On May 6, 1956, the USS Wisconsin, a massive Iowa-class battleship, collided with the USS Eaton, a smaller Fletcher-class destroyer, during a training exercise off the coast of Norfolk, Virginia.

The collision occurred as the Wisconsin was executing a turning maneuver and the Eaton was attempting to overtake it, resulting in significant damage to the Eaton’s starboard side and the Wisconsin’s bow.

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USS Wisconsin

The USS Wisconsin (BB-64) is a distinguished Iowa-class battleship of the United States Navy, known for its significant contributions during World War II, the Korean War, and the Gulf War. Commissioned on April 16, 1944, it was designed to support fast carrier task forces, combining impressive speed with formidable firepower.

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The battleship stands out for its size, measuring nearly 890 feet in length and displacing over 57,000 tons when fully loaded. Its primary armament included nine 16-inch guns that could fire shells weighing up to 2,700 pounds over distances exceeding 20 miles. Additionally, the Wisconsin was equipped with 20 five-inch guns, various anti-aircraft guns, and later, modernized with Tomahawk cruise missiles and Phalanx close-in weapon systems.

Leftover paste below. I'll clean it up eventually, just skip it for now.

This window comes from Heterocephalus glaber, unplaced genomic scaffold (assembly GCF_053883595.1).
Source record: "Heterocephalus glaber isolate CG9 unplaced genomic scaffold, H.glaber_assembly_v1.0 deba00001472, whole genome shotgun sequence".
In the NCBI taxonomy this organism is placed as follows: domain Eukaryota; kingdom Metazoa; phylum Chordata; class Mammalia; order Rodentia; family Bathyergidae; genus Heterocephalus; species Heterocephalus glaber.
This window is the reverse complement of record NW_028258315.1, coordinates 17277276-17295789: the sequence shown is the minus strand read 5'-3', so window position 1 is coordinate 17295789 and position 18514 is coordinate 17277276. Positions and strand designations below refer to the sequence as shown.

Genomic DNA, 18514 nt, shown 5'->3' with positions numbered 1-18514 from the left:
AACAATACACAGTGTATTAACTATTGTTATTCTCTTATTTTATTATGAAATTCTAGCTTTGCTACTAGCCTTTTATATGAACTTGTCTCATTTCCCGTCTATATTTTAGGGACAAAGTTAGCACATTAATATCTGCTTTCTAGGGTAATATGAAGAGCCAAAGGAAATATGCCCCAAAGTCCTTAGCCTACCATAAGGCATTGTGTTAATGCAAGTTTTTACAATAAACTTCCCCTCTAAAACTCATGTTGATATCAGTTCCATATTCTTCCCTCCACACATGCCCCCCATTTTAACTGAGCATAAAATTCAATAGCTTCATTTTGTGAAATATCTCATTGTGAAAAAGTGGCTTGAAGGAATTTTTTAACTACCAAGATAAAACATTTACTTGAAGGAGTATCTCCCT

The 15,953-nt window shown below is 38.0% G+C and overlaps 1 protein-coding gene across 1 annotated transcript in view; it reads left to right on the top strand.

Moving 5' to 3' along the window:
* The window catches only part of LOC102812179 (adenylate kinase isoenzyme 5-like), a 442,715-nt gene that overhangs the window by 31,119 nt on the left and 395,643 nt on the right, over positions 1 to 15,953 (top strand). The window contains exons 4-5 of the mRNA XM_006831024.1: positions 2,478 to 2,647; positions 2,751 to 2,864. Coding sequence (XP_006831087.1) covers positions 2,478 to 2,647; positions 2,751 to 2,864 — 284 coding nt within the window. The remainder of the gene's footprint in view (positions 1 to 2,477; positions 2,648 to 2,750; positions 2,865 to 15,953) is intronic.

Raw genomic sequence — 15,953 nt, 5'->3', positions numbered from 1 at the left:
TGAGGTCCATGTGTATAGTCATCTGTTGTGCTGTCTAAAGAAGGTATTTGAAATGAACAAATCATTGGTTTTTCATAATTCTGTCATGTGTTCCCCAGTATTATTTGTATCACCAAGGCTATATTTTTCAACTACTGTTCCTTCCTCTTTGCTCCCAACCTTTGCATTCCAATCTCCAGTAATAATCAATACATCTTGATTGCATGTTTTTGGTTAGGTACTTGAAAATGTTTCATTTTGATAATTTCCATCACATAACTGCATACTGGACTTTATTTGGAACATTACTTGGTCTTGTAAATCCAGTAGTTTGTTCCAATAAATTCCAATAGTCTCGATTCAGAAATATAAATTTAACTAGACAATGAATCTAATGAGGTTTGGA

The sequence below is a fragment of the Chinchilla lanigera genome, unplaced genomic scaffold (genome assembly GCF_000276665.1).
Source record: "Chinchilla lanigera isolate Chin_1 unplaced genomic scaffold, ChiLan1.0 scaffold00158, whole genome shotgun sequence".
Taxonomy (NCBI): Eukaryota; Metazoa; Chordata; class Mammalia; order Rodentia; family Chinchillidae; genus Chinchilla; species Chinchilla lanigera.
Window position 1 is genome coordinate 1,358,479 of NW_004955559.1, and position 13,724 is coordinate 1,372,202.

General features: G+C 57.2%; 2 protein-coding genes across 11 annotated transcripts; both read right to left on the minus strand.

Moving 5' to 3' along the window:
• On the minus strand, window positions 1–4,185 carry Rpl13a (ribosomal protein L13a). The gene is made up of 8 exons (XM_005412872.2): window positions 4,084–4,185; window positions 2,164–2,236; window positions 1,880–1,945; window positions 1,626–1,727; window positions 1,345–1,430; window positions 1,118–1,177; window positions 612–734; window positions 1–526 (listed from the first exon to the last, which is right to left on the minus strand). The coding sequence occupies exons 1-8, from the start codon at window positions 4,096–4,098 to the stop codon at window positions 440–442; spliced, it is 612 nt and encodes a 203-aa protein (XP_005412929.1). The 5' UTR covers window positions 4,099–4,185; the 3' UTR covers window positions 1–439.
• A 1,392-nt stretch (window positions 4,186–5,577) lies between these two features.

USS Wisconsin underway in the early 1950s.

During World War II, the USS Wisconsin joined the Pacific Fleet and participated in key battles such as the Battle of the Philippine Sea. It played a crucial role in the Iwo Jima and Okinawa campaigns by bombarding Japanese positions.

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The battleship was also active during the Korean War, providing essential gunfire support for United Nations forces by targeting enemy positions and disrupting supply lines. Throughout the Cold War, the Wisconsin was intermittently in the reserve fleet but was reactivated in 1988. Its final combat duty was during the Gulf War in 1991, where it again proved the value of naval gunfire by striking Iraqi targets.

USS Wisconsin maneuvered into port, 1988.

After its decommissioning on September 30, 1991, the USS Wisconsin found a new role as a museum ship, preserved at the Nauticus maritime museum in Norfolk, Virginia. Today, it serves as a monumental exhibit, showcasing the maritime might and historical significance of U.S. naval operations in the 20th century.

USS Eaton

The USS Eaton (DD-510) was a Fletcher-class destroyer in the United States Navy, named after William Eaton, a notable U.S. Army officer and Consul to Tunis in the early 19th century. The ship was commissioned on December 4, 1942, and quickly became an active participant in World War II.

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It played a significant role in various operations across the Pacific, including the Solomon Islands campaign, the Marianas operation, and notably, the Battle of the Philippine Sea. Equipped with five 5-inch guns, anti-aircraft guns, and torpedoes, the USS Eaton excelled in surface combat, anti-submarine warfare, and as an escort vessel.